The kitchen needs rebranding.
We had done the essential renovations. The 30-year-old gas stove, which was leaking just a little, sometimes, was replaced by a shiny new range. Stores do not sell plain stoves any more, we found—they sell gas convection slide in ranges, the price increasing by the syllable. A dishwasher was installed. Wiring was replaced. Cabinets were re-finished. The ceiling was plastered and painted, a new counter and much more functional drawers (wow, they don’t stick!) replaced an antique bureau that had done its duty holding dishes and silverware. There is even a fan over the stove (I mean range) that vents grease and smoke when I fire up a wok or do serious grilling.
The kitchen looks good. But as enjoyable as it is to cook in and as happy as we are with it, I felt that it wasn’t impressing people. Friends came over and reacted to all the work we had done as they might if I got a trendy pair of glasses. “Hmm, there is something different about you … did you get a haircut?” “No, I just spent hundreds of dollars on a new pair of glasses,” “Oh, yes. They are very nice. Are you sure you didn’t get a haircut?”
When I look at successful branding, I realize that the contents have to change. This is unlike the recent attempt to rebrand Radio-Canada as new and hip, where nothing changed except for plunking the word “ici” before the network name. Or “New Coke—the best just got better,” but it hadn’t. Well, we changed the contents—just about everything but the kitchen sink (we kept the one we had) —but that wasn’t enough.
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What our kitchen required was something unique to set it off. It is our dream kitchen and we did much of the work ourselves. But we needed something around which to build the brand.
On a recent trip to a family wedding in North Carolina, we wandered into a huge craft fair. Celina bought me—as a pre-Father’s Day present—something I always wanted: a hand-crafted bread bowl. It is gorgeous, made by Bob Barrett, who has been turning these out for years. Ours is maple and looks impressive just on a table. The sloping sides and generous proportions have proven perfect for proofing pizza dough and given rise to several loaves of sour dough. We could call our kitchen The Bread Bowl Kitchen, but that doesn’t have quite the flair of what I see in catalogues.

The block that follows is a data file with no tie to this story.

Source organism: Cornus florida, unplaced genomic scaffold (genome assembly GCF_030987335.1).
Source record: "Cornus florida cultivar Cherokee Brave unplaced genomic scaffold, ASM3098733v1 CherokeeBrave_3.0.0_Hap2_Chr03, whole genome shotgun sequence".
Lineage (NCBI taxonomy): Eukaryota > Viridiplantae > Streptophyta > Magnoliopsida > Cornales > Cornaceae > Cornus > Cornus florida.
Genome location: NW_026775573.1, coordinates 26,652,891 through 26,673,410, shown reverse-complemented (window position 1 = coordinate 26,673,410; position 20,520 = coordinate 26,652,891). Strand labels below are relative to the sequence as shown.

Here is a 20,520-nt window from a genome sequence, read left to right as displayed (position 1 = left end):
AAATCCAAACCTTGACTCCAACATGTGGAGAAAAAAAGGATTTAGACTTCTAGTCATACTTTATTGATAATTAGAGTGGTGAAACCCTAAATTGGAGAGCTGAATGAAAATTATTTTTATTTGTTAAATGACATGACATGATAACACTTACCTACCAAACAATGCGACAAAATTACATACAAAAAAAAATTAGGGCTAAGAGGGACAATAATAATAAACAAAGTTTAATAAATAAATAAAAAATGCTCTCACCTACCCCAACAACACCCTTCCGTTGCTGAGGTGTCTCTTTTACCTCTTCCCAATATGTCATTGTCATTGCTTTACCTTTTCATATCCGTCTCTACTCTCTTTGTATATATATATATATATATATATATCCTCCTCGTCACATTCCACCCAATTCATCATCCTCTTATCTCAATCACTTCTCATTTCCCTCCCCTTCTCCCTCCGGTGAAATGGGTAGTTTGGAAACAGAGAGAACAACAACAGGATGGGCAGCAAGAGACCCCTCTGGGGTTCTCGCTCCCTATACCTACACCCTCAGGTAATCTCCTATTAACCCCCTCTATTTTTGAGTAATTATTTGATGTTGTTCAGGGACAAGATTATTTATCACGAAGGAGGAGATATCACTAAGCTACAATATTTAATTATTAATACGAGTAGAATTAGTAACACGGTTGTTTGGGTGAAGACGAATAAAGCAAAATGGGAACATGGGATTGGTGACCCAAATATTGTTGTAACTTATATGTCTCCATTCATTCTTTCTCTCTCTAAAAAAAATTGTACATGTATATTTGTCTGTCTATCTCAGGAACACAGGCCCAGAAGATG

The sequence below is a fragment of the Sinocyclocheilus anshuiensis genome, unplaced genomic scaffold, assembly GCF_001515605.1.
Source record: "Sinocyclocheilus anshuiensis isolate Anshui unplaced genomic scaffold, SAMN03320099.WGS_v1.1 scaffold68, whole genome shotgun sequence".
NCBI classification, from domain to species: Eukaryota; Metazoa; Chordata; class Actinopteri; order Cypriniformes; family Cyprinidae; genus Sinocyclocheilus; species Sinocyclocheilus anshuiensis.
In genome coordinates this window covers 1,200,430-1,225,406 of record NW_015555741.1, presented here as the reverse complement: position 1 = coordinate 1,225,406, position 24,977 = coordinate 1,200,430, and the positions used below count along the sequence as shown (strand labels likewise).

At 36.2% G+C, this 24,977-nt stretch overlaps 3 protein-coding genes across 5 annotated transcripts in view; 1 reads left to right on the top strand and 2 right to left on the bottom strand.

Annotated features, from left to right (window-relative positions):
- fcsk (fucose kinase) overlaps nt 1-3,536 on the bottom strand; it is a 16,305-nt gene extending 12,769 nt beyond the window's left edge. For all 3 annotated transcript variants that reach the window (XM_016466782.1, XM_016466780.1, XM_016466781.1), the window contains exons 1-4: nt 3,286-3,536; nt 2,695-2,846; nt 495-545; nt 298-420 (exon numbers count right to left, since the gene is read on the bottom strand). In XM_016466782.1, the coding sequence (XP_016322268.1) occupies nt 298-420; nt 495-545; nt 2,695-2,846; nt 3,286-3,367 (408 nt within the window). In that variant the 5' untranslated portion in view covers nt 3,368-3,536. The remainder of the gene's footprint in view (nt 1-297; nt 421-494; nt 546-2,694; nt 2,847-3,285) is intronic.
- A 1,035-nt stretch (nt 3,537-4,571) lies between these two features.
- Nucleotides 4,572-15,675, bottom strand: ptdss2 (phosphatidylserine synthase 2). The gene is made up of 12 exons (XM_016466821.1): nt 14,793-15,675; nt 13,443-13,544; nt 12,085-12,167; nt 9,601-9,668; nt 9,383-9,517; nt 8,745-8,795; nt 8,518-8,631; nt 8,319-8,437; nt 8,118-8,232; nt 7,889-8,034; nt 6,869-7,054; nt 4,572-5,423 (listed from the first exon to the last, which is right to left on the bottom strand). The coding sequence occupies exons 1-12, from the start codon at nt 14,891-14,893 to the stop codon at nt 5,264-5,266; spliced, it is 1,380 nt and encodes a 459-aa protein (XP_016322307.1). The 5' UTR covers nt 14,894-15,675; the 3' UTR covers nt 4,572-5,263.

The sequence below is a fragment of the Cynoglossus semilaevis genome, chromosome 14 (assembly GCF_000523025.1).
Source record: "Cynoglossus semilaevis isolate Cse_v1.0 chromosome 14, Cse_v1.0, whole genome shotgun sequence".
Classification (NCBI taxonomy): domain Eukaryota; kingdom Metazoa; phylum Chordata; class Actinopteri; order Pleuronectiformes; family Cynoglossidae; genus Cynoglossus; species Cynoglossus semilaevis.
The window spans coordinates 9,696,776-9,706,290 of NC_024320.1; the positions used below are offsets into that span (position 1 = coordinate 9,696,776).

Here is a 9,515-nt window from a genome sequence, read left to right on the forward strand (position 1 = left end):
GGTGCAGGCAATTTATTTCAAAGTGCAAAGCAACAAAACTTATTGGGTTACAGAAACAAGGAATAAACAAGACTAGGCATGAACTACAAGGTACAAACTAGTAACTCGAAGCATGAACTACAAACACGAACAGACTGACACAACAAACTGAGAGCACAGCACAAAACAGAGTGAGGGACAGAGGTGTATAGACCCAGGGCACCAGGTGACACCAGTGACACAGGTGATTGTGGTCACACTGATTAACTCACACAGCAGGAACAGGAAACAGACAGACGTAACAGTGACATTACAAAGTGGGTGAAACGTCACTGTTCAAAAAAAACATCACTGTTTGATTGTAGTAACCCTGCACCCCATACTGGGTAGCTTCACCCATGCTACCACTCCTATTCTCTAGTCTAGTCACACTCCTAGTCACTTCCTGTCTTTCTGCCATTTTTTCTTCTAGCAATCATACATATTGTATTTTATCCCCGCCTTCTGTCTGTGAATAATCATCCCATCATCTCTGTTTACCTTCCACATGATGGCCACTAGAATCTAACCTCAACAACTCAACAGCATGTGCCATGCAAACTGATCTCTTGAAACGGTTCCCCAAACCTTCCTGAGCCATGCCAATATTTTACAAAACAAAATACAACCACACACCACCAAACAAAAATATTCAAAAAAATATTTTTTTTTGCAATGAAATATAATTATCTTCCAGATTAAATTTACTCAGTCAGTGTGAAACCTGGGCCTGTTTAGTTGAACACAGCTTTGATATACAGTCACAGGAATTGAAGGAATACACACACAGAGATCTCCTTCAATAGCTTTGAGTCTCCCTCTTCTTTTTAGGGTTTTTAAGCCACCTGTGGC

Had we gone to any store specializing in kitchen design, we could have chosen the model we wanted from their gallery. Nobody has showrooms anymore; and at these prices you might as well go to a gallery. We could have had an Inspiration Kitchen or The Laurier with a choice of Thermofil doors and counters from the Artisan Stone Collection. All of these are brand names. “Refinished Oak” and “Bread Bowl” didn’t make the list.
If ours came from IKEA, we might have said, “We got a Blonchky Kitchen.” And people would say, “Oh yes, a Blonchky. Very nice.” We would open a bottle of Chablis to celebrate. People would leave telling their friends, “They got a Blonchky.” Partners would turn to each other late at night and ask, “Why don’t we have a Blonchky?”
There would be no discussion in our household of us keeping up with others. They would have to keep up with the Blonchkys; but first they need a Bob Barrett bread bowl.
Easy peasy pizza
Homemade pizza, properly done, requires a day of setting to get the gluten to work well. Well-developed gluten makes dough easy to stretch. When I don’t have time for this, I go to a local pizza parlour—we have at least a four in our neighbourhood. Several sell raw dough (also available at many supermarkets and Italian stores like Milano). Ask for enough to make an extra large, which should make two regular-size pizzas at home. A few places also sell frozen, pre-shaped, gluten-free dough, ready to slide into the oven.
Once home, set the oven to bake as high as it will go. Open a can of crushed tomatoes, add, if you like, herbs, salt and pepper, garlic and onion powder. Grate fresh mozzarella and mix this with a few tablespoons of grated Romano or other hard Italian cheese. Take out what ever looks good in the fridge: salami, sweet pepper slices, black olives, cooked asparagus, etc.
Stretch the dough or use a rolling pin if you are not used to hand-stretching. Dust a pizza pan with corn meal and put the dough on top. Add sauce, cheese and toppings. If the top gets messy or the dough is sticking, fold it over, seal the edges, brush with olive oil and call it a calzone. Cook until the edges are golden-brown and the cheese is bubbling. This costs a quarter as much as delivered pizza and takes about the same amount of time.